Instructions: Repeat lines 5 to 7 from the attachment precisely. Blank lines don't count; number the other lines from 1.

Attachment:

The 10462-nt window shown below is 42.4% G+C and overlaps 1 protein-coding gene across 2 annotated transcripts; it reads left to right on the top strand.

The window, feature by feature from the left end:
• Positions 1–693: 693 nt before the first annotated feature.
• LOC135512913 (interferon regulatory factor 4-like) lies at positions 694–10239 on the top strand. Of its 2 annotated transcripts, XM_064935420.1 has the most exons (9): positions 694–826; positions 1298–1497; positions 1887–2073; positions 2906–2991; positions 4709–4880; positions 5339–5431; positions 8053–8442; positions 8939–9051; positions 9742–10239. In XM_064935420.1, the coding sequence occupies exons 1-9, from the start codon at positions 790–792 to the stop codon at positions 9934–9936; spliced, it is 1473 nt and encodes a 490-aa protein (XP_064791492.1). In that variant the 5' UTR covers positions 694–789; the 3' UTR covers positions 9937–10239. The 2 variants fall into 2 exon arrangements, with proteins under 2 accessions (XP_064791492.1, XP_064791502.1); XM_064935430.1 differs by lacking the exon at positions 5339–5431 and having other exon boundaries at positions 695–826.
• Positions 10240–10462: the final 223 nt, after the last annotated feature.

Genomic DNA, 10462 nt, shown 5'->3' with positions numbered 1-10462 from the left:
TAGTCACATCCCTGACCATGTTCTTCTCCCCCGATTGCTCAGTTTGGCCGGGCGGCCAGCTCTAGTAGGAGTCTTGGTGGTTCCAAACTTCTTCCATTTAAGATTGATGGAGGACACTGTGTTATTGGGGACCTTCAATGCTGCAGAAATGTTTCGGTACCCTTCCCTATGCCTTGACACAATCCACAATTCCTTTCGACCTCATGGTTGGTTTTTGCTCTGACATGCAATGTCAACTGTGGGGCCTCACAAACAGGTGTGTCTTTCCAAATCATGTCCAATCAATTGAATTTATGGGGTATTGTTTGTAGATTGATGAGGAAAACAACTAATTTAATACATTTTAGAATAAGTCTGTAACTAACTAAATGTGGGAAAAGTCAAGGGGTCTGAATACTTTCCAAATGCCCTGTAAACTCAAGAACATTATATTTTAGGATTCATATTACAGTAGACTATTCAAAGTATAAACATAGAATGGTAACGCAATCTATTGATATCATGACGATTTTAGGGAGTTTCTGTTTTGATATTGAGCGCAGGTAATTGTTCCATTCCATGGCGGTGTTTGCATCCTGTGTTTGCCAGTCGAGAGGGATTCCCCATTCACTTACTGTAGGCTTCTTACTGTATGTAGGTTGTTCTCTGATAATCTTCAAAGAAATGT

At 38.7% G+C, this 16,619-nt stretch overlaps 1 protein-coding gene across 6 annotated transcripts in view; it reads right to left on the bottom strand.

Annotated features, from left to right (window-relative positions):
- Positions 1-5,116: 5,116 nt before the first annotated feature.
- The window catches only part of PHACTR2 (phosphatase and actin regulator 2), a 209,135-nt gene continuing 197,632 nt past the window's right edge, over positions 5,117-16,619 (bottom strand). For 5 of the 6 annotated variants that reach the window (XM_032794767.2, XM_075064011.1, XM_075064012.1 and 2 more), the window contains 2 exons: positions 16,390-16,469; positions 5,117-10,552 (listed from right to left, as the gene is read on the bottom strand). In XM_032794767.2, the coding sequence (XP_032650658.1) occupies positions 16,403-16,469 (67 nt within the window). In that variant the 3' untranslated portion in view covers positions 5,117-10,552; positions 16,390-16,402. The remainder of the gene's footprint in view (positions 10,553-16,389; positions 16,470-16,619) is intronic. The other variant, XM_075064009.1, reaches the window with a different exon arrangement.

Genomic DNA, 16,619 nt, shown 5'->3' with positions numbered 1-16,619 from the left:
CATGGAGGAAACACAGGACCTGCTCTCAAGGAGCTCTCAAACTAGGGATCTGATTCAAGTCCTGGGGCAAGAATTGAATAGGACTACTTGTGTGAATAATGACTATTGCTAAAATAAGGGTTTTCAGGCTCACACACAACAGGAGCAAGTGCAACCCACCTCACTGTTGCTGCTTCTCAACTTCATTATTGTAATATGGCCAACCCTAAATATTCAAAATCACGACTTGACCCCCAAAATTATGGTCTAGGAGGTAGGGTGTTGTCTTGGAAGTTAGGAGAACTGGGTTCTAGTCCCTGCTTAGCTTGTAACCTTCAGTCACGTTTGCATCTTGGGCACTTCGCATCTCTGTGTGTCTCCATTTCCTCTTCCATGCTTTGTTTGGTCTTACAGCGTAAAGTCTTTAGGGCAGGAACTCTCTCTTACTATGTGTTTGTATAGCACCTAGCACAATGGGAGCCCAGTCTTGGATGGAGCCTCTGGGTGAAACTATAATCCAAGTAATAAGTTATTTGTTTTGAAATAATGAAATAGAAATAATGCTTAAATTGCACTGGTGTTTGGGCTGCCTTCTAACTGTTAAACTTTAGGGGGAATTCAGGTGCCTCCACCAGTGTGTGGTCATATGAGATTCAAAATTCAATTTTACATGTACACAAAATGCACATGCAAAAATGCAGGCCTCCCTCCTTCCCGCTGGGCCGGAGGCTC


• Positions 10240–10462: the final 223 nt, after the last annotated feature.

Genomic DNA, 10462 nt, shown 5'->3' with positions numbered 1-10462 from the left:
TAGTCACATCCCTGACCATGTTCTTCTCCCCCGATTGCTCAGTTTGGCCGGGCGGCCAGCTCTAGTAGGAGTCTTGGTGGTTCCAAACTTCTTCCATTTAAGATTGATGGAGGACACTGTGTTATTGGGGACCTTCAATGCTGCAGAAATGTTTCGGTACCCTTCCCTATGCCTTGACACAATCCACAATTCCTTTCGACCTCATGGTTGGTTTTTGCTCTGACATGCAATGTCAACTGTGGGGCCTCACAAACAGGTGTGTCTTTCCAAATCATGTCCAATCAATTGAATTTATGGGGTATTGTTTGTAGATTGATGAGGAAAACAACTAATTTAATACATTTTAGAATAAGTCTGTAACTAACTAAATGTGGGAAAAGTCAAGGGGTCTGAATACTTTCCAAATGCCCTGTAAACTCAAGAACATTATATTTTAGGATTCATATTACAGTAGACTATTCAAAGTATAAACATAGAATGGTAACGCAATCTATTGATATCATGACGATTTTAGGGAGTTTCTGTTTTGATATTGAGCGCAGGTAATTGTTCCATTCCATGGCGGTGTTTGCATCCTGTGTTTGCCAGTCGAGAGGGATTCCCCATTCACTTACTGTAGGCTTCTTACTGTATGTAGGTTGTTCTCTGATAATCTTCAAAGAAATGT